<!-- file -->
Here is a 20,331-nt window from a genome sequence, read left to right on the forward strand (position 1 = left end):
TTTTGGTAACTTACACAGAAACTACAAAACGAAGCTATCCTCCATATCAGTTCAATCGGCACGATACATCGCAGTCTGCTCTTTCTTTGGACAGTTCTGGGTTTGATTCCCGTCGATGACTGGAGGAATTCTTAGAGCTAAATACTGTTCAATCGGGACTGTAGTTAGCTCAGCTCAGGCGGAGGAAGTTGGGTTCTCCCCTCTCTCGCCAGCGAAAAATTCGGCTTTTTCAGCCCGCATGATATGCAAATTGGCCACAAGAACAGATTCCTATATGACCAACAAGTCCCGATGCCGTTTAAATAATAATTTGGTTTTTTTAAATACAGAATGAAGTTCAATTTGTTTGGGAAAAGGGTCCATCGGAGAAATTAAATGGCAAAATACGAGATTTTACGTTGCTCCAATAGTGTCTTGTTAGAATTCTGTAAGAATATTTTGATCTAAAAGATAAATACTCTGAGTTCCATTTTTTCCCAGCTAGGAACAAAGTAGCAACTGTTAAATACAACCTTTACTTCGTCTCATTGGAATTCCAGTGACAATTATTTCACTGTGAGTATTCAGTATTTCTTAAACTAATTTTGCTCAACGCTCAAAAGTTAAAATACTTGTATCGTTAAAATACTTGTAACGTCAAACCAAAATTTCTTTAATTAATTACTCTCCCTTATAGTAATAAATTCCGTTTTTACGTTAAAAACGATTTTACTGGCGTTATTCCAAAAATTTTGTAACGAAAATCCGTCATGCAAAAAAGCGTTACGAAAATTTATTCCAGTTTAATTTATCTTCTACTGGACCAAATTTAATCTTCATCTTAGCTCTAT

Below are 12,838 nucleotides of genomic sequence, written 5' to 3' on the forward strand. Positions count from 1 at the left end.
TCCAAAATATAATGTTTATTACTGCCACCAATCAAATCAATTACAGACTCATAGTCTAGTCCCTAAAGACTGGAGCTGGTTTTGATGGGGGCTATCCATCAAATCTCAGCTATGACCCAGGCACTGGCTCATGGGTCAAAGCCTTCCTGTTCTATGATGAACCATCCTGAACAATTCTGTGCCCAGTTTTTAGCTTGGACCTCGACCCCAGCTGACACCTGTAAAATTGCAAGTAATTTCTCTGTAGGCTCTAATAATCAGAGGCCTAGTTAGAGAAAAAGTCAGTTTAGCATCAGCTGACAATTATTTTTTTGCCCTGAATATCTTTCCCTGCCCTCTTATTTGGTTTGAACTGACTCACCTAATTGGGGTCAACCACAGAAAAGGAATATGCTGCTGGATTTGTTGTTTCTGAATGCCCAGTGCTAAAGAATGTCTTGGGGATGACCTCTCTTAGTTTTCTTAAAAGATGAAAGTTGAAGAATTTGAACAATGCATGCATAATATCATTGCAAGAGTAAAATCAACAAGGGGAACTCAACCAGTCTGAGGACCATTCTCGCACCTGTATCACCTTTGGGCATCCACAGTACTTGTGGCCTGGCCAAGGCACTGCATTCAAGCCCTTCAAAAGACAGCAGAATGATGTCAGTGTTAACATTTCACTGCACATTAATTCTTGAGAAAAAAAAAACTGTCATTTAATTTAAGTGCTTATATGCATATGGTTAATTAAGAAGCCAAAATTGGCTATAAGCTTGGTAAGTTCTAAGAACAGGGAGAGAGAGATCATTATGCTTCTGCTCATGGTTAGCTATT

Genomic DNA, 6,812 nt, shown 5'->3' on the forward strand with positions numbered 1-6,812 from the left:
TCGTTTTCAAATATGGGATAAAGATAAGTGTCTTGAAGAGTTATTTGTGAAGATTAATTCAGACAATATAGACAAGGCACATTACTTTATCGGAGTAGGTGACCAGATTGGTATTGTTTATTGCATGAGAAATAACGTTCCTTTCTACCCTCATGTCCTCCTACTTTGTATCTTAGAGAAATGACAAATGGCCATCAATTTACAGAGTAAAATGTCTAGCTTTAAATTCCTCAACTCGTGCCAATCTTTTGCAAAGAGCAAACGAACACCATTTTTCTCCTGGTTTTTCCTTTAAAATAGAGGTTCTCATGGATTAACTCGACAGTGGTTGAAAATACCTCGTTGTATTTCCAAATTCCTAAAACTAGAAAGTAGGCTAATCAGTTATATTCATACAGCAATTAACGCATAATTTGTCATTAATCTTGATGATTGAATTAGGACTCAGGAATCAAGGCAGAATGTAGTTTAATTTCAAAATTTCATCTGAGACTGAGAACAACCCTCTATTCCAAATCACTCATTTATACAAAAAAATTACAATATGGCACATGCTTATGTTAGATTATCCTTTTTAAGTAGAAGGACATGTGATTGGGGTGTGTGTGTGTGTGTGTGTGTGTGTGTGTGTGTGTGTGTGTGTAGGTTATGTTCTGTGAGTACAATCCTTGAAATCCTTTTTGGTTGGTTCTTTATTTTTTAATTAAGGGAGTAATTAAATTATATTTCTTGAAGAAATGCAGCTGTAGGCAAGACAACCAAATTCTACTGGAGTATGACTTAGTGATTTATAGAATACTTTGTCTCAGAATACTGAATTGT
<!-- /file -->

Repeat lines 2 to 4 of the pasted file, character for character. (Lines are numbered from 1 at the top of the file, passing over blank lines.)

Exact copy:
TTTTGGTAACTTACACAGAAACTACAAAACGAAGCTATCCTCCATATCAGTTCAATCGGCACGATACATCGCAGTCTGCTCTTTCTTTGGACAGTTCTGGGTTTGATTCCCGTCGATGACTGGAGGAATTCTTAGAGCTAAATACTGTTCAATCGGGACTGTAGTTAGCTCAGCTCAGGCGGAGGAAGTTGGGTTCTCCCCTCTCTCGCCAGCGAAAAATTCGGCTTTTTCAGCCCGCATGATATGCAAATTGGCCACAAGAACAGATTCCTATATGACCAACAAGTCCCGATGCCGTTTAAATAATAATTTGGTTTTTTTAAATACAGAATGAAGTTCAATTTGTTTGGGAAAAGGGTCCATCGGAGAAATTAAATGGCAAAATACGAGATTTTACGTTGCTCCAATAGTGTCTTGTTAGAATTCTGTAAGAATATTTTGATCTAAAAGATAAATACTCTGAGTTCCATTTTTTCCCAGCTAGGAACAAAGTAGCAACTGTTAAATACAACCTTTACTTCGTCTCATTGGAATTCCAGTGACAATTATTTCACTGTGAGTATTCAGTATTTCTTAAACTAATTTTGCTCAACGCTCAAAAGTTAAAATACTTGTATCGTTAAAATACTTGTAACGTCAAACCAAAATTTCTTTAATTAATTACTCTCCCTTATAGTAATAAATTCCGTTTTTACGTTAAAAACGATTTTACTGGCGTTATTCCAAAAATTTTGTAACGAAAATCCGTCATGCAAAAAAGCGTTACGAAAATTTATTCCAGTTTAATTTATCTTCTACTGGACCAAATTTAATCTTCATCTTAGCTCTAT

Below are 12,838 nucleotides of genomic sequence, written 5' to 3' on the forward strand. Positions count from 1 at the left end.
TCCAAAATATAATGTTTATTACTGCCACCAATCAAATCAATTACAGACTCATAGTCTAGTCCCTAAAGACTGGAGCTGGTTTTGATGGGGGCTATCCATCAAATCTCAGCTATGACCCAGGCACTGGCTCATGGGTCAAAGCCTTCCTGTTCTATGATGAACCATCCTGAACAATTCTGTGCCCAGTTTTTAGCTTGGACCTCGACCCCAGCTGACACCTGTAAAATTGCAAGTAATTTCTCTGTAGGCTCTAATAATCAGAGGCCTAGTTAGAGAAAAAGTCAGTTTAGCATCAGCTGACAATTATTTTTTTGCCCTGAATATCTTTCCCTGCCCTCTTATTTGGTTTGAACTGACTCACCTAATTGGGGTCAACCACAGAAAAGGAATATGCTGCTGGATTTGTTGTTTCTGAATGCCCAGTGCTAAAGAATGTCTTGGGGATGACCTCTCTTAGTTTTCTTAAAAGATGAAAGTTGAAGAATTTGAACAATGCATGCATAATATCATTGCAAGAGTAAAATCAACAAGGGGAACTCAACCAGTCTGAGGACCATTCTCGCACCTGTATCACCTTTGGGCATCCACAGTACTTGTGGCCTGGCCAAGGCACTGCATTCAAGCCCTTCAAAAGACAGCAGAATGATGTCAGTGTTAACATTTCACTGCACATTAATTCTTGAGAAAAAAAAAACTGTCATTTAATTTAAGTGCTTATATGCATATGGTTAATTAAGAAGCCAAAATTGGCTATAAGCTTGGTAAGTTCTAAGAACAGGGAGAGAGAGATCATTATGCTTCTGCTCATGGTTAGCTATT